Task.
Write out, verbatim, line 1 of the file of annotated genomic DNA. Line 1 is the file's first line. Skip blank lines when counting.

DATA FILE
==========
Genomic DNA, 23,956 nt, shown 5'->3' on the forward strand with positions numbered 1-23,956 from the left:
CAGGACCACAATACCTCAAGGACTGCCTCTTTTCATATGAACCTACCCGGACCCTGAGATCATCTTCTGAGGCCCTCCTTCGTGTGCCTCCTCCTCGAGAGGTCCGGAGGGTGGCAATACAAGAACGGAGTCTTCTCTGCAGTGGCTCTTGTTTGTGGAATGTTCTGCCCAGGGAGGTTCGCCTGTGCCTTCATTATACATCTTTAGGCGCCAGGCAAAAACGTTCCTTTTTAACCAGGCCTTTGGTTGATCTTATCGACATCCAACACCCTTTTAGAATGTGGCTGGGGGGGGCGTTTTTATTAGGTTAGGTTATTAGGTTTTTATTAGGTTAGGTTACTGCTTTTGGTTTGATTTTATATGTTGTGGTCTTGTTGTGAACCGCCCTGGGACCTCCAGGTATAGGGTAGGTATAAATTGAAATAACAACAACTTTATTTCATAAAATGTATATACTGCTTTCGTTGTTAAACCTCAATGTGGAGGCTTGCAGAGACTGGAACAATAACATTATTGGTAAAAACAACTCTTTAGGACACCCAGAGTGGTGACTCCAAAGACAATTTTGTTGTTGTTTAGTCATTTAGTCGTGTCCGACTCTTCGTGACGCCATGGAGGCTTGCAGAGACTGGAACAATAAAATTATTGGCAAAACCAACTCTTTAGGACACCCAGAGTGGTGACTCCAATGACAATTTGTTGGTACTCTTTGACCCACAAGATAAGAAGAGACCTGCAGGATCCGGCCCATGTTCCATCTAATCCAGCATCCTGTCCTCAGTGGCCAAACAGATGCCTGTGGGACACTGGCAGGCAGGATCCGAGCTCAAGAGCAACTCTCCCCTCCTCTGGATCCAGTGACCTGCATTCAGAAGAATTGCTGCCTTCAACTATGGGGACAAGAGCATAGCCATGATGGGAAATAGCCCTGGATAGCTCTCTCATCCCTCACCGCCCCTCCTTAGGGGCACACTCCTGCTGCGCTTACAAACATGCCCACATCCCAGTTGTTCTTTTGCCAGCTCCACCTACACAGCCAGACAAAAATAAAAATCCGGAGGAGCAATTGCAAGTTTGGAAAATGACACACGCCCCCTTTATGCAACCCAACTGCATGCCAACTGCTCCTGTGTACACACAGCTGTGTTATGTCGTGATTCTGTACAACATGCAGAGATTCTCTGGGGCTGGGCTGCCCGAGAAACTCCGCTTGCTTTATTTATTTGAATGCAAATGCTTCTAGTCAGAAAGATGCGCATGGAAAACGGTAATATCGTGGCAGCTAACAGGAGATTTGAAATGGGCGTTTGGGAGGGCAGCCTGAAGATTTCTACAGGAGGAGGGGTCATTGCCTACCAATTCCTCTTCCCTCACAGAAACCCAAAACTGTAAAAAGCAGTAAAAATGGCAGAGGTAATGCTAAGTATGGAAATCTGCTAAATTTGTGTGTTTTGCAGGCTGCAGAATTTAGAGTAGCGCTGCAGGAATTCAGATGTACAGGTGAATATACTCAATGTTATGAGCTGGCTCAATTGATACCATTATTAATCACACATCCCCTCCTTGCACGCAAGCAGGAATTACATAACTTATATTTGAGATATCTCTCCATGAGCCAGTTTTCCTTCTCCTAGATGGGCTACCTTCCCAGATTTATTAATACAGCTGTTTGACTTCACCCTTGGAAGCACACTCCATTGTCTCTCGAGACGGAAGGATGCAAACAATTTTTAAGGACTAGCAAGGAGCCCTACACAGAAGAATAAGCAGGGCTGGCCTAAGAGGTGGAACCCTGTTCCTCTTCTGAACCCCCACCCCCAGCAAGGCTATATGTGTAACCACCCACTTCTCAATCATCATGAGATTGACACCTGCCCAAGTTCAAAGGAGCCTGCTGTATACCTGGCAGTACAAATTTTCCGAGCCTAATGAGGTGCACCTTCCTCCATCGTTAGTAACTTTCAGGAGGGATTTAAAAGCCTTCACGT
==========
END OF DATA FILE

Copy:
Genomic DNA, 23,956 nt, shown 5'->3' on the forward strand with positions numbered 1-23,956 from the left: